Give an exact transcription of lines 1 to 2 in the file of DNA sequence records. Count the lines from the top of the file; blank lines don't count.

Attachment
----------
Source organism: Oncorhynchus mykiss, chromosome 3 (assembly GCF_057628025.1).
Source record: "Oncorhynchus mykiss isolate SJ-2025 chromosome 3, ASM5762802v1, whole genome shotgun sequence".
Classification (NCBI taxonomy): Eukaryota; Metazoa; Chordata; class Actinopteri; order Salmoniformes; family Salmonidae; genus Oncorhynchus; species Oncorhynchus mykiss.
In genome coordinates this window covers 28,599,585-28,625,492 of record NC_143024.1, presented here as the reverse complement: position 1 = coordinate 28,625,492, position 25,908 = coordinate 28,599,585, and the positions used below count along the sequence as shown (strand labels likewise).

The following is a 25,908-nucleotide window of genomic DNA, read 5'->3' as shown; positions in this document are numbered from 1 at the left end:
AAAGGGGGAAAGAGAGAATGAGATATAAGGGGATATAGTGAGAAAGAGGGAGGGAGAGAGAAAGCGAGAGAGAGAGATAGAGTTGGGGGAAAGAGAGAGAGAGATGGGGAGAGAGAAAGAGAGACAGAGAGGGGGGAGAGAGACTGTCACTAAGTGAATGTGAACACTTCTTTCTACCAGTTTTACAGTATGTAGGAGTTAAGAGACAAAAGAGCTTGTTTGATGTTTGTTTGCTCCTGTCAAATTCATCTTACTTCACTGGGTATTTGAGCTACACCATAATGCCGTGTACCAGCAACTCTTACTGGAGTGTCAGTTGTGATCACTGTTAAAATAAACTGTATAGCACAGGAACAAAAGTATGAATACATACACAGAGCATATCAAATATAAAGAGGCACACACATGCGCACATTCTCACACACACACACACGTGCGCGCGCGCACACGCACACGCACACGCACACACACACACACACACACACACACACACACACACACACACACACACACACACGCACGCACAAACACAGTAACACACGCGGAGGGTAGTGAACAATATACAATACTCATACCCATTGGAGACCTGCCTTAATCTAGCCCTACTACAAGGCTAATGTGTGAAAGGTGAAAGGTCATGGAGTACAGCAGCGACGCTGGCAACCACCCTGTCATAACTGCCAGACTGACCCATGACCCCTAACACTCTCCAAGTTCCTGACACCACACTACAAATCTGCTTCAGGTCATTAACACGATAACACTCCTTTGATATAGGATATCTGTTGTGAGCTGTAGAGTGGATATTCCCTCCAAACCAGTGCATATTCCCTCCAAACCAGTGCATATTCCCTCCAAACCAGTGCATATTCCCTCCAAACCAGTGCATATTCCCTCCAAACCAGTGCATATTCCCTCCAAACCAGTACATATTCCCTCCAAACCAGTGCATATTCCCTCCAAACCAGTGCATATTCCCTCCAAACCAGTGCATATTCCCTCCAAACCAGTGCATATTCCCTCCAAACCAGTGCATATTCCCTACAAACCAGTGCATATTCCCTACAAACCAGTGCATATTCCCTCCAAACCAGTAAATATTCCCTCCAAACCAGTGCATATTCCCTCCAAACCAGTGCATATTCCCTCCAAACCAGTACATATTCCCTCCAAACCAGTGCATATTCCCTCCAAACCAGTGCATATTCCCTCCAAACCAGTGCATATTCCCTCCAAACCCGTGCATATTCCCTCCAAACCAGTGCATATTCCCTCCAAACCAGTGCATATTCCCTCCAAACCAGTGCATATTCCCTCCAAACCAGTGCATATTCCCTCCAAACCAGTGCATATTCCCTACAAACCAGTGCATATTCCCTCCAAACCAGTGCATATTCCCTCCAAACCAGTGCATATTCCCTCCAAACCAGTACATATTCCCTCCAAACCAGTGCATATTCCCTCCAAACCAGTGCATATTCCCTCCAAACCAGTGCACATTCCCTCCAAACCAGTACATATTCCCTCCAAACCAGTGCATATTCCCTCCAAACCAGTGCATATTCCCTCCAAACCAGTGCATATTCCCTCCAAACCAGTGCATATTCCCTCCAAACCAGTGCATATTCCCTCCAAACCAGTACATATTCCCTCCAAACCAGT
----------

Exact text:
Source organism: Oncorhynchus mykiss, chromosome 3 (assembly GCF_057628025.1).
Source record: "Oncorhynchus mykiss isolate SJ-2025 chromosome 3, ASM5762802v1, whole genome shotgun sequence".